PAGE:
I originally wired the left two joysticks and the adjacent black buttons (for left right movement) all in parallel.  In other words, the left button and the left directions of both joysticks where wired to the same key code.  Ditto for right and the up directions and down directions of the joysticks.  This worked great on everything except Defender and Stargate and you may be able to guess why.  Normally these games have an up/down (only) joystick, and a button adjacent to them for reverse.  I set the menu controls to have that "left" black button (normally the "left" control) become the reverse button.  Fine.  Where I ran into trouble is that it's hard to only move an 8-way joystick only up and down.  In the excitement of game play, I have a tendency to yank the joystick to the sides as well.  I think you can see where I'm going.  Since the left joystick switch is wired to the left black button, whenever I accidentally pushed the joystick left, I caused the spaceship to reverse (because I had programmed "left" to be "reverse") - Really quite annoying!!!.  Now I have changed that left button and wired it to a separate spare key control.  I set it up globally to be the "left" direction whenever it's depressed.  And in Defender and Stargate, I've set it up to be reverse.  Much, much better.

I almost wish I had switched the position of the spinner and the 4-way ball top joystick.  I was trying to maintain the exact spacing of the tempest buttons to the left relative to the spinner, but other buttons don't necessarily have exact spacing (left right buttons, and fire buttons are not exactly spaced with any particular game as many control panels had different dimensions for these buttons, etc...).  I feel off center playing Pacman.  Speaking of the 4-way, another thing that would clean up the control panel would be to use an Ultimarc J-stick.  It's 4-way, 8-way convertible, and has a ball top.  Of course, don't parallel the wiring the way I did, you would just use the 8-way's wiring.  I wish I could try a J-stick to see if it still feels just like a pacman joystick.  The Pacman stick I'm using is great!  It has just the right amount of "throw" to feel like an original Pacman stick.  Then again, it's the very stick used in the Ms. Pacman/Galaga combo machine!

I should probably have placed the three blue "mouse" buttons slightly closer together.  My fingers have to spread uncomfortably to play Missile Command.  Of course the original game had those tiny raised buttons whereas I'm using standard buttons. While we're on the subject of buttons, one could probably do away with the two white buttons on the lower left.  I use them for the Hyper Sports, and Hyper Olympics games, but most any set of three buttons could be programmed for these.  It is nice having them at that location, though, and personally I'm going to keep them.  If anything, I might separate them more on a new control panel.  Keep in mind that you still need the black button along with the red button to the left and up, for Tempest.  I love that game and it's great having the original button layout.  Someone going for minimalist controls may want to delete them and just use the red and black buttons to the right.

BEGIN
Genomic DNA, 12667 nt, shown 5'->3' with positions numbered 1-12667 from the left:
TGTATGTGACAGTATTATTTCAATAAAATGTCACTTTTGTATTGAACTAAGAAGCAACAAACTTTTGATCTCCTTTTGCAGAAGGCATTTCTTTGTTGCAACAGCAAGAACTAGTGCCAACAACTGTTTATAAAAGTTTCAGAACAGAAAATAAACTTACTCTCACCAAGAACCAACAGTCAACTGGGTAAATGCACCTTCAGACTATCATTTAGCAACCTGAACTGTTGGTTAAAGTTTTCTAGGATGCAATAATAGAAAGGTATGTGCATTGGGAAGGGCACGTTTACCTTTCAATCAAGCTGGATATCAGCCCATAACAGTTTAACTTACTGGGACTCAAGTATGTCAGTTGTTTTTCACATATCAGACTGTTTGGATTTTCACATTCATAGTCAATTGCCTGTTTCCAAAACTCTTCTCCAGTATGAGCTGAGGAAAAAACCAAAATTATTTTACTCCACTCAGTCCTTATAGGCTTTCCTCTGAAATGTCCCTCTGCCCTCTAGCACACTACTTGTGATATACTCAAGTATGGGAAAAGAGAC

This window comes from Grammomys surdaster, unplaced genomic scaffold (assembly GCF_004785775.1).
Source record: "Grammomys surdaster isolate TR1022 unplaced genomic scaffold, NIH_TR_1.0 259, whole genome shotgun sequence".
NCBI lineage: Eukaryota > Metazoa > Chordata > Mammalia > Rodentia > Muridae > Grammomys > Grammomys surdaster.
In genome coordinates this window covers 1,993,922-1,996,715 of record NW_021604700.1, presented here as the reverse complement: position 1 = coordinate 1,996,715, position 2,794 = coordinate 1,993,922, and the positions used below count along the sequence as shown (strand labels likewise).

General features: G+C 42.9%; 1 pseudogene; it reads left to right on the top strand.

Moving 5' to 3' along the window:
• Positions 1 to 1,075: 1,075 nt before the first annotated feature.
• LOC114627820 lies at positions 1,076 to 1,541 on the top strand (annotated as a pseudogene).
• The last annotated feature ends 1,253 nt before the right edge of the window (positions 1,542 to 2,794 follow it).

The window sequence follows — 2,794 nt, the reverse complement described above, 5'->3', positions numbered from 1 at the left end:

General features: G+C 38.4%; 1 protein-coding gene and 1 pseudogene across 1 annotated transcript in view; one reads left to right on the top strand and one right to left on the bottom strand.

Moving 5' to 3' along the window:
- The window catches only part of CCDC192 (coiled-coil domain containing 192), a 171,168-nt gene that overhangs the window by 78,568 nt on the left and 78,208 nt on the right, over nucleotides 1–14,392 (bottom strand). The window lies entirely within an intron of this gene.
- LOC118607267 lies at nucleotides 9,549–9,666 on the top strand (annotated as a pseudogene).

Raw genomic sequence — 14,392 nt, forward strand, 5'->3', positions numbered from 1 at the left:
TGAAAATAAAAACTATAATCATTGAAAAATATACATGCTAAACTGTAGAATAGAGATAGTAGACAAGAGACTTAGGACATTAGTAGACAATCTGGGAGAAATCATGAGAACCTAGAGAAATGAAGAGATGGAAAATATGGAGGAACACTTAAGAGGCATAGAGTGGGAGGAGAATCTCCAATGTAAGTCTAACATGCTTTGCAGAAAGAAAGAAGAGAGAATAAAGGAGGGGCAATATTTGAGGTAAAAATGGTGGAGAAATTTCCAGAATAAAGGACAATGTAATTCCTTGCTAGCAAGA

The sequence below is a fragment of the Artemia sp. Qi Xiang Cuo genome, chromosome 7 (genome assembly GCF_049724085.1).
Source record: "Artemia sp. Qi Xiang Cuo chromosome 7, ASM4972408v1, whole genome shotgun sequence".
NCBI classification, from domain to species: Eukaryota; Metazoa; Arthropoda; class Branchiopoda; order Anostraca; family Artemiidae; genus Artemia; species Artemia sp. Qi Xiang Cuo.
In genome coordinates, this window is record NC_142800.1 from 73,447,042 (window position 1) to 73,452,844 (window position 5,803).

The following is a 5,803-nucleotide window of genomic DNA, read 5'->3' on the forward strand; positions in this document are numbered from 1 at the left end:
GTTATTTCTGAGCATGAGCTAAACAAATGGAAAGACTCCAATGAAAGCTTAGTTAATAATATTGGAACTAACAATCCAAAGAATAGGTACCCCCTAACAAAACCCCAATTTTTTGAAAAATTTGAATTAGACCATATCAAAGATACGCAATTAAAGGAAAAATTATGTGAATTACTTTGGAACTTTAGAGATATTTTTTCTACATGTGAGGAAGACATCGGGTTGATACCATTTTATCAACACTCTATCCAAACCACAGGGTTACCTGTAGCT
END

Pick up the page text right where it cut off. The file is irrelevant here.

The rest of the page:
Finally, I should have put a little more distance between the Saitek joystick and the red and black buttons adjacent to it (to the left of it).  At the time, I didn't really consider the fat lower section of the joystick covering the buttons.  I use a rubber band to pull the joystick out of the way when I play defender.  Maybe I could push it a little further up and right on a new cabinet.  The outside location of the joystick doesn't feel bad at all, at least for righties - you lefties may want to put it more to the middle.  Just keep it to the right of the spinner for Tron.

Frankly, I thought about making interchangeable control panels by removing the keyboard controller and mounting it in the cabinet, and connecting all wires through a Molex connector.  Perhaps not.  I like all controls ready available.  Otherwise I would be unplugging the joystick, spinner and trackball as well when I switch control panels.

Oh well, live and learn.  Otherwise, this thing plays great!!!  There's nothing like the feel of real arcade controls on a large stable cabinet for realistic game play!!!

To sum up the above for a more minimalist control panel:
Possible Control Panel Layout

As a side note, I'd love to try a VGA arcade monitor someday, but I wonder how vector graphics would look on it.  I think to keep things simple, using a computer monitor and direct 3d effects for raster lines is the best option.  Vector games look great on a computer monitor.  I'm just afraid they will look too coarse on an arcade VGA monitor.  For truer arcade feel, an arcade monitor (or Wells Gardner VGA monitor) using an Ultimarc ArcadeVGA2 card should be the ultimate!

Another side note.  I've been trying to get my Dragon's lair CD to work on this system, but I'm having trouble with the sound.  That's one of the reason's I've wired my Pacman and left joystick to use the Numpad keys!  I've recently acquired a copy of Win98SE, and I think I'll install it instead of using WinME.  DOS games were always a bear in WinME since they "hid" DOS in it!



Last Updated 08/20/11